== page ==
Today’s teenagers probably don’t know what a hand-cranked window is. But yes, at one point in time, people had to manually roll their windows up and down. This car feature is almost impossible to find nowadays and that’s probably because most people don’t miss them. In fact, new car owners can rejoice in the power of the window lock. No children will play with the back windows on our watch!
Before seat belts were included in cars, bench seats allowed three people to fit comfortably in the front of most vehicles. You could even fit a fourth passenger if they were small enough. Today’s kids will never know the feeling of squeezing up front with mom, dad and their siblings, but modern cars are definitely much safer!
Can you think of some other car features that no longer exist in new vehicles? Tell us in the comments!
139 Thoughts on “10 Car Features That No Longer Exist in New Vehicles”
Not all cars had them, but I remember a cable of some kind that ran across the back of the front bench seat. We’d use it to pull ourselves forward from sitting in the back seat.
Lap coolers for front passengers in GM products with factory A/C. These were little chrome vents an inch high by a few inches wide that were aimed directly at front passenger’s “laps”. It was probably adored by those wearing summer skirts. Wonder why they went away?
Sounds interesting. Thanks for sharing, Scott.
Flat dash or a dash that tilted towards the windshield. I used to keep a change bowl and occasionally throw paperwork (mail, business documents, etc.) on the dash. In my last few cars, the dash has curved towards the driver and passenger, so everything slides off.
Being over 55,The one true thing I absolutely miss is the old style am/fm radios, The ones from GM’s Delco and Fords Philco, And just having a seperate underdash cassette , And for some of us the 8-track player, I now have one of those horrid aftermarket pioneer multi function car stereos,Without starting to swear profanity here, I still can’t figure how to set the time and date, To be all honest this so called simple technology intimadates me, I guess I’m just screwed , Cause I’m still one of those who can live very happily without a cellphone,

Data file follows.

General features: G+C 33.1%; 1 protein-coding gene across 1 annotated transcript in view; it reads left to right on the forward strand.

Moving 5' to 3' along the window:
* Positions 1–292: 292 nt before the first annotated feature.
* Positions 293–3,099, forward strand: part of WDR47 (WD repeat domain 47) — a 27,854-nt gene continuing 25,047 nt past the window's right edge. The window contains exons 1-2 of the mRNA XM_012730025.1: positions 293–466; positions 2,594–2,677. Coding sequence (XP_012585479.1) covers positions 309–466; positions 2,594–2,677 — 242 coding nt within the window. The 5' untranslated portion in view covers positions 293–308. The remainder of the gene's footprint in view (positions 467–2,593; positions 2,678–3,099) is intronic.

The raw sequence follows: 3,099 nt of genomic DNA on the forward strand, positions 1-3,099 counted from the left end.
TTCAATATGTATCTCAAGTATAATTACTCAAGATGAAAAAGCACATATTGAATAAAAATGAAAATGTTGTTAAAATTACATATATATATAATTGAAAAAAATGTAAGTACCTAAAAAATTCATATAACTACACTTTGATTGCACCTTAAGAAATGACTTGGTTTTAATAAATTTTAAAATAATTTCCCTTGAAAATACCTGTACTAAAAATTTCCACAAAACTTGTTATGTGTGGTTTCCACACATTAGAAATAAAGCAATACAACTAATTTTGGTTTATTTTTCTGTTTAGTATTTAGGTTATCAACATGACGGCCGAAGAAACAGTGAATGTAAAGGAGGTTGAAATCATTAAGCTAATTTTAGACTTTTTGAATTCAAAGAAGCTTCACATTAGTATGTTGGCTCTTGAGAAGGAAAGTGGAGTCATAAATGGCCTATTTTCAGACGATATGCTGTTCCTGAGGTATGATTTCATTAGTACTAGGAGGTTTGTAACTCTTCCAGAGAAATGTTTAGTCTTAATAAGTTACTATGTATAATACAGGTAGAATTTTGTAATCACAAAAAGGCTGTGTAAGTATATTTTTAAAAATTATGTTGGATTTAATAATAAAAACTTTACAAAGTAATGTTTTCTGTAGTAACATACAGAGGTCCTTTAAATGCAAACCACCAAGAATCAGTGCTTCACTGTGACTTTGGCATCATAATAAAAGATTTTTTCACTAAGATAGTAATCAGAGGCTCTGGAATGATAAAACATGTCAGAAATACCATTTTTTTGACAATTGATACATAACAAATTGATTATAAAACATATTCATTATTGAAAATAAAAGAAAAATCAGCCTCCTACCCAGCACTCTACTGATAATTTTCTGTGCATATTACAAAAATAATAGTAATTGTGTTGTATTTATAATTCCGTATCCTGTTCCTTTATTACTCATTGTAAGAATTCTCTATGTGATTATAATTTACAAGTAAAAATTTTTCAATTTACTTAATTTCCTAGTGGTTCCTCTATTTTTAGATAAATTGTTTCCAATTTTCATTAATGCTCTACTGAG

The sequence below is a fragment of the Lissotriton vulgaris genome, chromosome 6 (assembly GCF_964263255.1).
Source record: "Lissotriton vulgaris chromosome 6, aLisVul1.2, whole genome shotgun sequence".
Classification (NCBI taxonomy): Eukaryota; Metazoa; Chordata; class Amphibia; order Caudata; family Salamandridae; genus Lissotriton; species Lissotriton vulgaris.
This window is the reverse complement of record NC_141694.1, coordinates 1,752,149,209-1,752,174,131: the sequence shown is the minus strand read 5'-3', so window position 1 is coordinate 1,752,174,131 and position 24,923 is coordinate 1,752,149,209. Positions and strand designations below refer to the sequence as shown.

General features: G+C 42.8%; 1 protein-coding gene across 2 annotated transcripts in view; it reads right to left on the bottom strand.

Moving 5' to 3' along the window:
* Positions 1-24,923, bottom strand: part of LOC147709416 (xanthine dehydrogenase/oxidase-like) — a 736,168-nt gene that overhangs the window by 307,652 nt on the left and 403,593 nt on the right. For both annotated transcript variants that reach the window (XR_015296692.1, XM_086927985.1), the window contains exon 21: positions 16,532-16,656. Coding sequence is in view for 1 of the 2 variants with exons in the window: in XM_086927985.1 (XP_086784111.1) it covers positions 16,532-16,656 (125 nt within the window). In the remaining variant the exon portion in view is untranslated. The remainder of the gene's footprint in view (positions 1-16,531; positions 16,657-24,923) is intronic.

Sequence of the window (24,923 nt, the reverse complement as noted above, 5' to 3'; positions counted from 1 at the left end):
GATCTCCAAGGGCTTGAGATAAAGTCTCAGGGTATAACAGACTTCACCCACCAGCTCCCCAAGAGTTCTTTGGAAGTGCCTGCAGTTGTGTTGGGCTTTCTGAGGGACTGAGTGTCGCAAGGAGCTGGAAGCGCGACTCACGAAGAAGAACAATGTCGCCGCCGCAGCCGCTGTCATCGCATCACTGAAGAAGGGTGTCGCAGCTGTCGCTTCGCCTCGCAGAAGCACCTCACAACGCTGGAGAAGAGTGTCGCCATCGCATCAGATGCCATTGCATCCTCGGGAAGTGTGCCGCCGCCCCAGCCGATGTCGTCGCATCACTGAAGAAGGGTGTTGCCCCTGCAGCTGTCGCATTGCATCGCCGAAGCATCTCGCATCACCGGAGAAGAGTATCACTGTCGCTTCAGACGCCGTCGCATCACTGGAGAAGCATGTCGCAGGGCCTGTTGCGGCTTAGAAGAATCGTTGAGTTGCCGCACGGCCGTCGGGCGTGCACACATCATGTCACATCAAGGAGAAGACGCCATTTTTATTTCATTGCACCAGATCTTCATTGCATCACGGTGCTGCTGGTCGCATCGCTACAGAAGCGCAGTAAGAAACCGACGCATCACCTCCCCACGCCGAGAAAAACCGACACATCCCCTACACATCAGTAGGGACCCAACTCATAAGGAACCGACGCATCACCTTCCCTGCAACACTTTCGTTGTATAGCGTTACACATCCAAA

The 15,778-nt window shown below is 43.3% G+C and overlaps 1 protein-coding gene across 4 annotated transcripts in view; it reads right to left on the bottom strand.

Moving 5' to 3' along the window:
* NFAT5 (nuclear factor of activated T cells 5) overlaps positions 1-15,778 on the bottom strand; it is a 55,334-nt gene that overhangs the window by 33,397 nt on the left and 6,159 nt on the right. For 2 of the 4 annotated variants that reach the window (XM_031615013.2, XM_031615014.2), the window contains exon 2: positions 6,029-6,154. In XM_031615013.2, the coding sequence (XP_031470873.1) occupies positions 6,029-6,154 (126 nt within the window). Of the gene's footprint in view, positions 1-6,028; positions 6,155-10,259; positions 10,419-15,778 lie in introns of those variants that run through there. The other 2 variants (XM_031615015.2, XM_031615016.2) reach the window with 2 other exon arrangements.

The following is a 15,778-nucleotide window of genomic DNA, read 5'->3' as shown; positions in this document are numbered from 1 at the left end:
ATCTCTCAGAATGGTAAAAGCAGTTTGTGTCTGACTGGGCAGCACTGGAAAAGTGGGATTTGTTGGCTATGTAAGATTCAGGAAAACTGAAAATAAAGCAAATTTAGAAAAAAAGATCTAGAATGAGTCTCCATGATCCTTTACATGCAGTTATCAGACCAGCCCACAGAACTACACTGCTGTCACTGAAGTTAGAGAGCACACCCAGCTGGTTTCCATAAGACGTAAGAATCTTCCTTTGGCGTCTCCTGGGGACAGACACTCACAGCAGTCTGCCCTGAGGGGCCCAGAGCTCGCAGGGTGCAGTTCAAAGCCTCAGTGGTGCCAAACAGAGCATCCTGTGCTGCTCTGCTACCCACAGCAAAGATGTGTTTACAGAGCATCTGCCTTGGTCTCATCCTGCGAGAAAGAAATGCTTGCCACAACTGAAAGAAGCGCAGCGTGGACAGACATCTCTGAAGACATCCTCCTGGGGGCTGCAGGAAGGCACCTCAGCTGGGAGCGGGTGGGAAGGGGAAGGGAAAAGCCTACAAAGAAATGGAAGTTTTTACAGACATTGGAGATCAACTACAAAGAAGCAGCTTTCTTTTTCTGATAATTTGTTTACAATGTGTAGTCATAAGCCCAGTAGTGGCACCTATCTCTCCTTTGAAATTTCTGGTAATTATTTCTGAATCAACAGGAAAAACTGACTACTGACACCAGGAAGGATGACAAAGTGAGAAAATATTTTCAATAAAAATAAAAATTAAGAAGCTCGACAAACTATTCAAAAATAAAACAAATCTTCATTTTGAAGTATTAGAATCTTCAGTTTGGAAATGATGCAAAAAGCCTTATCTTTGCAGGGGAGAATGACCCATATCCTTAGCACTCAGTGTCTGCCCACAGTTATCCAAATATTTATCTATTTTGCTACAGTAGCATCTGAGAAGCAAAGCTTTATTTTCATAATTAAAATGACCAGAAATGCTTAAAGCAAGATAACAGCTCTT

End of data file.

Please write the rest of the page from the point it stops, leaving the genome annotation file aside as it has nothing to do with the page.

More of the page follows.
When you used 2 be able to put gas in the car in the back under the license plate. I guess they think if you get rear ended your car will blow up!
Back in the late 70s, I had a 1964 Plymouth Valiant with the most AWESOME PUSHBUTTON transmission!!!… bench seats, too.
What about all the cool design elements?? the fins on the sides of the rear of the vehicle….the two-tone colors….the bands of silver alongside the body….the supercool dashboards with lots of “controls”, the ashtrays and lots of graphic design elements that make cars from the 70’s and earlier true works of art and iconic classics…..=).
I loved My 1968 Plymouth RoadRunner. It came stock with a 383 street hemi engine with headers 3 2barrel carburetors with chrome covers on each one. It had manual steering with 4 speed stick on the floor and bench seats. Hoods scoops and chrome mag wheels chrome dual exhaust with raked up rear leaf spring suspension and positraction rear end and burn rubber in 1st and 2nd gear n sometimes if timed perfect I could get a chirp out of 3 gear. Oh and it sounded naturally great no thrush mufflers needed. Also had push open rear windows n roll down front windows and the outside chrome door handles I use to slide my car towel down in it and twist it to wring out the water to dry the car off. Oh man I wish Ai still had that Car. I got hit and run totaled outside my house where I parked on the street. I cried like I lost My best friend.